Mary E. Sullivan: Paying attention to safety for all workers

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Sisters and Brothers:

In April, we focus our attention on worker and workplace safety.

During the first weekend in April, we host our biennial Conference on Occupational Safety and Health, held this year virtually and in-person, to help educate, motivate, and activate union members like yourself to be more powerful advocates for workplace safety and health. In these times we are living through, this has never been more important.

We are very fortunate to have a highly trained and respected professional staff in the Occupational Safety and Health Department who constantly work to educate members on the rules and regulations designed to protect them and train activists on the best practices to avoid hazards and improve health. They motivate members to act and to better realize the costs we pay when health and safety protocols are not followed, and hazards are left unaddressed. They work to activate union leaders and staff to work collaboratively with management to implement the policies and procedures that will keep workers and workplaces safe and protected.

We appreciate the effort and dedication that went into the preparations for the Conference as well as the contributions made by the Statewide Occupational Safety and Health Committee. I hope all who attend gain valuable information that they will bring back to their workplaces.

We also observe National Work Zone Awareness Week.

One of the most dangerous, and often underappreciated jobs CSEA members perform is working along roadside and highway work zones. Imagine you are a public works, highway or transportation department worker, working in all sorts of difficult weather conditions to keep our roads and highways drivable and safe. There are often only a few feet and some flimsy plastic cones separating you from tons of aluminum, steel and glass hurtling past you at speeds upwards of 30 miles per hour. Add to that an increase in distracted driving that seems to worsen all the time, and the results can prove deadly. I’ve watched far too many families of CSEA members mourn the loved ones they’ve lost due to preventable work zone tragedies.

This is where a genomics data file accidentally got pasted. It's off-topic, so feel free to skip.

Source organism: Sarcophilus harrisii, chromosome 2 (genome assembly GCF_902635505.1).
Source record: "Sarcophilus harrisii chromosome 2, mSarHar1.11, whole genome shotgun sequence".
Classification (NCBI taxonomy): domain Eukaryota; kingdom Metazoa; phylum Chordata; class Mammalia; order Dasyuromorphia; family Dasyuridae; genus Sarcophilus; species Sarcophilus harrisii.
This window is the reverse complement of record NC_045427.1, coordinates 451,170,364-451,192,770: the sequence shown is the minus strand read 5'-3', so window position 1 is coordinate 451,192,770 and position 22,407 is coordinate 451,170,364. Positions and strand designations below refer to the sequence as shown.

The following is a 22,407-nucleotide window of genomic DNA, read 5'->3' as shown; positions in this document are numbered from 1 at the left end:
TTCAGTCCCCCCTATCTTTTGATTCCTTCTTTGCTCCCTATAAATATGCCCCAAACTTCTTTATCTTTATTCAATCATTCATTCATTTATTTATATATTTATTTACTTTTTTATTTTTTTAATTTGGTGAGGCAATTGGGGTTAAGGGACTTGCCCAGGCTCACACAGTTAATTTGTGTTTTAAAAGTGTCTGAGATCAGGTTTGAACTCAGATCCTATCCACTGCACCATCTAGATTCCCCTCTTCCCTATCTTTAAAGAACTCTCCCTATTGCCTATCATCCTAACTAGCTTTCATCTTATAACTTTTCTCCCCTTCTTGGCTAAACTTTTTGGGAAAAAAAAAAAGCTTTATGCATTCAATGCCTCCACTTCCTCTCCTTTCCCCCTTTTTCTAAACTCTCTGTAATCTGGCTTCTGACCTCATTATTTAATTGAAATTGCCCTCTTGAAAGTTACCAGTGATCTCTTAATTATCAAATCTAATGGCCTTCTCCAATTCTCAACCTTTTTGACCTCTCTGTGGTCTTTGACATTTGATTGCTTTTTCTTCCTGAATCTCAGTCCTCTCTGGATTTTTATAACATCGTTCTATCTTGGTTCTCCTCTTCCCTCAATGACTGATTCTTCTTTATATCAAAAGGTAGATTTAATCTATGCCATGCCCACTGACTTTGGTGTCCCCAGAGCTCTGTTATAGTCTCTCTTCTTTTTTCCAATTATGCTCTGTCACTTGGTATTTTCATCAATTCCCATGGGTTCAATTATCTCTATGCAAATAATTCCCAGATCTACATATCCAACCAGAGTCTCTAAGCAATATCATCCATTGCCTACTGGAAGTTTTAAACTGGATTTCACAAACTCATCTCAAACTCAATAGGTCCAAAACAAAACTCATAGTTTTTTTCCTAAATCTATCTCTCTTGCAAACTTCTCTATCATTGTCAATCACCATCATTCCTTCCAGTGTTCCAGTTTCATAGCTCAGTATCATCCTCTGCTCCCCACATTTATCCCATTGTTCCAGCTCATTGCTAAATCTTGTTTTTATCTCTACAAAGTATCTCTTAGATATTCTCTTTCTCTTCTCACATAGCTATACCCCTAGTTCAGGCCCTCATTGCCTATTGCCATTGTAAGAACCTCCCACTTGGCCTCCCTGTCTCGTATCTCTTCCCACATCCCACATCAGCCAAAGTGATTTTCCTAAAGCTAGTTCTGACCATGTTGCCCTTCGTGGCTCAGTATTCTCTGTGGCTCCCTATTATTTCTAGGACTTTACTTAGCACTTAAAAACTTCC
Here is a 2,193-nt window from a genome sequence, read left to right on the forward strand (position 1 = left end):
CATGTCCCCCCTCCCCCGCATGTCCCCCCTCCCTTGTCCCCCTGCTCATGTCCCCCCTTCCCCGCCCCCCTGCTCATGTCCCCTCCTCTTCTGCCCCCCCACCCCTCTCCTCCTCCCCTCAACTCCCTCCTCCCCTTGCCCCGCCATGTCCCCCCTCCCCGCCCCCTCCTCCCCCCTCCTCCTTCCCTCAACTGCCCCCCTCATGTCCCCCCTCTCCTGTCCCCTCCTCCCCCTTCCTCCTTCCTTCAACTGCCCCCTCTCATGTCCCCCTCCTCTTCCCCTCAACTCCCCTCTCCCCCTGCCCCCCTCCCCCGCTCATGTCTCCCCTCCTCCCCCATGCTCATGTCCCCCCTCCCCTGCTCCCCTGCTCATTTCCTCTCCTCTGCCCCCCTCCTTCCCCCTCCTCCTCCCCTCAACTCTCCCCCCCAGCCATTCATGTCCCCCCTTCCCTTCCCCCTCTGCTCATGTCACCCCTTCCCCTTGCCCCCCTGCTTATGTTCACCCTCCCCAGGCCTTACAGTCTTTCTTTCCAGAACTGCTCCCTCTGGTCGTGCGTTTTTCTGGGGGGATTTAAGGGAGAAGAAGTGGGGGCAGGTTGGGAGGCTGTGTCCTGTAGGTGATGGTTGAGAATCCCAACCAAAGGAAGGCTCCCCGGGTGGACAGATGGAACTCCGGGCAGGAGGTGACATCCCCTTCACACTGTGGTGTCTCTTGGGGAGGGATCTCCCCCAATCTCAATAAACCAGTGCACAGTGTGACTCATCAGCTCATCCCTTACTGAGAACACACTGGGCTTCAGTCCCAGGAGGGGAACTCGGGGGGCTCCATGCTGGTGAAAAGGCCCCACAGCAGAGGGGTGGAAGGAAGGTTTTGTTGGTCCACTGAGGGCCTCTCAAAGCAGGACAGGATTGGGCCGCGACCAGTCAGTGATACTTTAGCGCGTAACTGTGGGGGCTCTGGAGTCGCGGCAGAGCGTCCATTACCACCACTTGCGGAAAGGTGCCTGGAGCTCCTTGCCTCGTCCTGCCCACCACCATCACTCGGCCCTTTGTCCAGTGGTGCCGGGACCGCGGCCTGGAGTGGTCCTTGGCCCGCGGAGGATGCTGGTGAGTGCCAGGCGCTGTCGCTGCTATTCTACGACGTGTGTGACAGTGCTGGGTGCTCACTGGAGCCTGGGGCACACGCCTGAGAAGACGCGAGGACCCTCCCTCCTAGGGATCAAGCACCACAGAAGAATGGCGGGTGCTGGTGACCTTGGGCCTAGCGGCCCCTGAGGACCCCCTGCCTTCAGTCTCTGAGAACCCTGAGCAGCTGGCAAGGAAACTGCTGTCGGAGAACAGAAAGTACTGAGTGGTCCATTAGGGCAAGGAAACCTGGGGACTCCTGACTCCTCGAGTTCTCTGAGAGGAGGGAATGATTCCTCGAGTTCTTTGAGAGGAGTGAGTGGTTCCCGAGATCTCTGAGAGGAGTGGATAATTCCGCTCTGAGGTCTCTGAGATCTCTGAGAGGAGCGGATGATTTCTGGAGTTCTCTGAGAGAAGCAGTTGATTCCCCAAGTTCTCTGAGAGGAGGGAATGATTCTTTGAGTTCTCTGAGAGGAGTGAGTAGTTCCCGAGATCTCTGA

Our union has long put a priority on work zone safety. Not just for a week in April, but every day, raising awareness of work zone safety issues with campaigns like our Don’t Zone Out and Slow Down to Get Around campaigns. We take action like successfully advocating to pass legislation that places speed cameras in work zones that force drivers to slow down.

As drivers, we all need to pay more attention near work zones and SLOW DOWN! The lives we save could include a union sister or brother who deserves to go home at the end of each day.

Many CSEA members perform deadly jobs in sanitation and disaster cleanup. Our union works hard to protect these workers as well. Just this month, we’re releasing our newly updated Clean Up Safety mobile app designed to inform these members of the rules and regulations they should be following, and best practices to follow to stay safe.

On April 28, we will observe Workers Memorial Day. This is the day when we in labor honor those who have died on the job and recommit ourselves to do everything we can to prevent the loss of life on the job. We mourn for our dead, and fight like hell for the living! Let’s all take a moment that day to remember our fallen sisters and brothers and commit to making safety in the workplace our highest priority.

Best wishes for a safe and healthy month ahead!

In Solidarity,

Mary E. Sullivan, President

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